Mitosis

Mitosis is a highly dynamic and controlled process in the cell cycle, during which DNA and components (organelles) of a cell are accurately divided into 2 identical daughter cells.

We can describe mitosis as consisting of 4 phases: prophase, metaphase, anaphase and telophase.

Quite a number of things happen during prophase.

  1. Chromatin (thread-like DNA) is supercoiled and condensed into chromosomes.

  2. The nuclear envelope breaks down, allowing the chromosomes to fill the entire cell space.

  3. The two centrosomes (or microtubule organizing centers, MTOCs) move apart to opposite ends of the cell.

  4. Microtubules from the centrosomes form mitotic spindles that can attach to the chromosomes to move them.
PROPHASE



The chromosomes are then moved by the mitotic spindle until they are all lined up in the middle of the cell, forming what is known as a metaphase plate. This stage of mitosis is called metaphase.

METAPHASE


Once all the chromosomes are "captured" by microtubules, the cell can proceed to anaphase. The mitotic spindles shorten, splitting the chromosome into two chromatids, and pulling each one to opposite ends of the cells.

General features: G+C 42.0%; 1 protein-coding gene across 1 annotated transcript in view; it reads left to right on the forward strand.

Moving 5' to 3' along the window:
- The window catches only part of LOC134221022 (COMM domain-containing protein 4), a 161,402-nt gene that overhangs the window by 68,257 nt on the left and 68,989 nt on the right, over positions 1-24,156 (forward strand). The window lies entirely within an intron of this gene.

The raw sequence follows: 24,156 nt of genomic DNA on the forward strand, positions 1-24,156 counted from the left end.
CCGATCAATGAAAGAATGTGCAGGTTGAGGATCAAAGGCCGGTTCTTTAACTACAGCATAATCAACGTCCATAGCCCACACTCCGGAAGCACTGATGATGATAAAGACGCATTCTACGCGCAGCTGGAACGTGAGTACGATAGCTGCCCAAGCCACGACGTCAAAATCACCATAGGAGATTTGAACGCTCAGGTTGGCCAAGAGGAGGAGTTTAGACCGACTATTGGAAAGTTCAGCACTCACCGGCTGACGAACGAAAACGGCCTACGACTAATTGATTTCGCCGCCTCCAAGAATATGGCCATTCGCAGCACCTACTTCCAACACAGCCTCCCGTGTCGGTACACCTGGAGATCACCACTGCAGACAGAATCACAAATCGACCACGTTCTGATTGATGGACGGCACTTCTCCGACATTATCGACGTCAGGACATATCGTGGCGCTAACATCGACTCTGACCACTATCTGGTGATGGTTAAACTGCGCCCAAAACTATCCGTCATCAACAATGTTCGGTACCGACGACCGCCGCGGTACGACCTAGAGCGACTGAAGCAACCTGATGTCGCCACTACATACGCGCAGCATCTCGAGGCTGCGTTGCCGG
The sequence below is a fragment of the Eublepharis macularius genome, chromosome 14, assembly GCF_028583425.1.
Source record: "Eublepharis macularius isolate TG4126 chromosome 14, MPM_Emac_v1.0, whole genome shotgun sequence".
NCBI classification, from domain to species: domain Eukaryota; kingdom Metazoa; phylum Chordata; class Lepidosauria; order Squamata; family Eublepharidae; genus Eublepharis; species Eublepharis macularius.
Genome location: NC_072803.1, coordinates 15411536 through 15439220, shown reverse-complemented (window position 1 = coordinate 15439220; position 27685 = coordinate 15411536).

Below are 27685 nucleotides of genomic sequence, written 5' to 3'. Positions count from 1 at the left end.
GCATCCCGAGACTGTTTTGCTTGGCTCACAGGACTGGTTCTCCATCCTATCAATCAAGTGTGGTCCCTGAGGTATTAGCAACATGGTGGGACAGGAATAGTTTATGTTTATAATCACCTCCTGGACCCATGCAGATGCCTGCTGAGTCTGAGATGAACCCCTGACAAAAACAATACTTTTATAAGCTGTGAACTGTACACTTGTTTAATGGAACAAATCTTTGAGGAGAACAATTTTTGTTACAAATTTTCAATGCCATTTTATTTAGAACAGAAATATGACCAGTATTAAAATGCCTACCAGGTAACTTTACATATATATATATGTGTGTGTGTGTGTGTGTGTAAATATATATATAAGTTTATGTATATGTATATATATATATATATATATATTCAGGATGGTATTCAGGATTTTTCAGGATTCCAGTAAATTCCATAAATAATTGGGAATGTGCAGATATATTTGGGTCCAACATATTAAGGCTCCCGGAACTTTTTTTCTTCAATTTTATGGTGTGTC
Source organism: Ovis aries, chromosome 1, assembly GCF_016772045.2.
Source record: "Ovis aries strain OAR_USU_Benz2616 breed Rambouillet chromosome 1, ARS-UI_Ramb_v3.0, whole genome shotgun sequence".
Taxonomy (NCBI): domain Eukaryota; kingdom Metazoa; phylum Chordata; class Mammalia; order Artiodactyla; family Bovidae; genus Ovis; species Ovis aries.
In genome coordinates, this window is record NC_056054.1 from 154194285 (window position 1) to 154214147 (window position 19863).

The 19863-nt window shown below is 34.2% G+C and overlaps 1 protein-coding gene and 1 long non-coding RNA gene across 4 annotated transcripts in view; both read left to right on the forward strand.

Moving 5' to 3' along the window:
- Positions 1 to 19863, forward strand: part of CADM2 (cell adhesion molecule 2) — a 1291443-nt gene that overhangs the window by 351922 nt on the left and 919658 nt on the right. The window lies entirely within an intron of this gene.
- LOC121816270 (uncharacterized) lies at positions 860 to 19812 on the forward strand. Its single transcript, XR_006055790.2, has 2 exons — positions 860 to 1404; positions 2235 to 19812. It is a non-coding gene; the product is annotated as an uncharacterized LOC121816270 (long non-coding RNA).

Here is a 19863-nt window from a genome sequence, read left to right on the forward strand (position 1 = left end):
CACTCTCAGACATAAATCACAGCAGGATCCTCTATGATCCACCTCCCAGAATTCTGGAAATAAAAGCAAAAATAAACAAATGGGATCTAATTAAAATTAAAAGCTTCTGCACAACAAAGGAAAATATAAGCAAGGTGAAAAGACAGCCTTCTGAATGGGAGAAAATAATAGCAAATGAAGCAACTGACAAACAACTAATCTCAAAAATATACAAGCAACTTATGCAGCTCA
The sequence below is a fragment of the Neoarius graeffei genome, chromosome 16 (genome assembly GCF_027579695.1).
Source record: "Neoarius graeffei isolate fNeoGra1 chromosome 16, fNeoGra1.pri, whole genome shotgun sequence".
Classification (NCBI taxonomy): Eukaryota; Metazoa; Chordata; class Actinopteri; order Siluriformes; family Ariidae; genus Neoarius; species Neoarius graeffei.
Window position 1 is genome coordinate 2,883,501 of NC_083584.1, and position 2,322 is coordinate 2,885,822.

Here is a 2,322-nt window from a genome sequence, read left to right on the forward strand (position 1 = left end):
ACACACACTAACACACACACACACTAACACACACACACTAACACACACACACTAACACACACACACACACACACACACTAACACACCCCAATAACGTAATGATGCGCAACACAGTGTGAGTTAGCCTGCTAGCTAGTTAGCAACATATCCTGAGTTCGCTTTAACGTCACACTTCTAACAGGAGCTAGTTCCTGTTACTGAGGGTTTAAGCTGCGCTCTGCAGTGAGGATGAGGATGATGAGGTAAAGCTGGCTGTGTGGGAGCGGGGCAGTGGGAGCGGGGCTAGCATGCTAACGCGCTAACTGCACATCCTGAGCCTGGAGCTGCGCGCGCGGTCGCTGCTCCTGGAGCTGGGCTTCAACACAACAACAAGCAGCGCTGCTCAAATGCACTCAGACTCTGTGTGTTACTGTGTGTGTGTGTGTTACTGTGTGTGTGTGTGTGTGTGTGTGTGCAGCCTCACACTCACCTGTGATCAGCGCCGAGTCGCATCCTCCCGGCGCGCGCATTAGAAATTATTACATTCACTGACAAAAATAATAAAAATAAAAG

If chromosomes are not segregated accurately, the resulting daughter cells will have errors and could become cancerous. To make sure that cells divide correctly, there are some internal checkpoints that stop the cell from continuing in the cell cycle if prior conditions are not met. For example, anaphase cannot take place until all chromosomes are attached to microtubules.

ANAPHASE


At the end of mitosis (telophase) we have two identical sets of DNA at the poles of the cell. This DNA starts to decondense back to the thread-like chromatin structure. A nuclear envelope reassembles around each set, forming 2 nuclei.

TELOPHASE


After mitosis has completed, the cell then divides into 2 daughter cells, a stage known as cytokinesis. Read more about this final stage of the cell cycle.

Animations make it really easy to understand the different phases of mitosis. Here's a really good one!



* All images here were modified from Molecular Biology of the Cell, 4th edition, Garland Science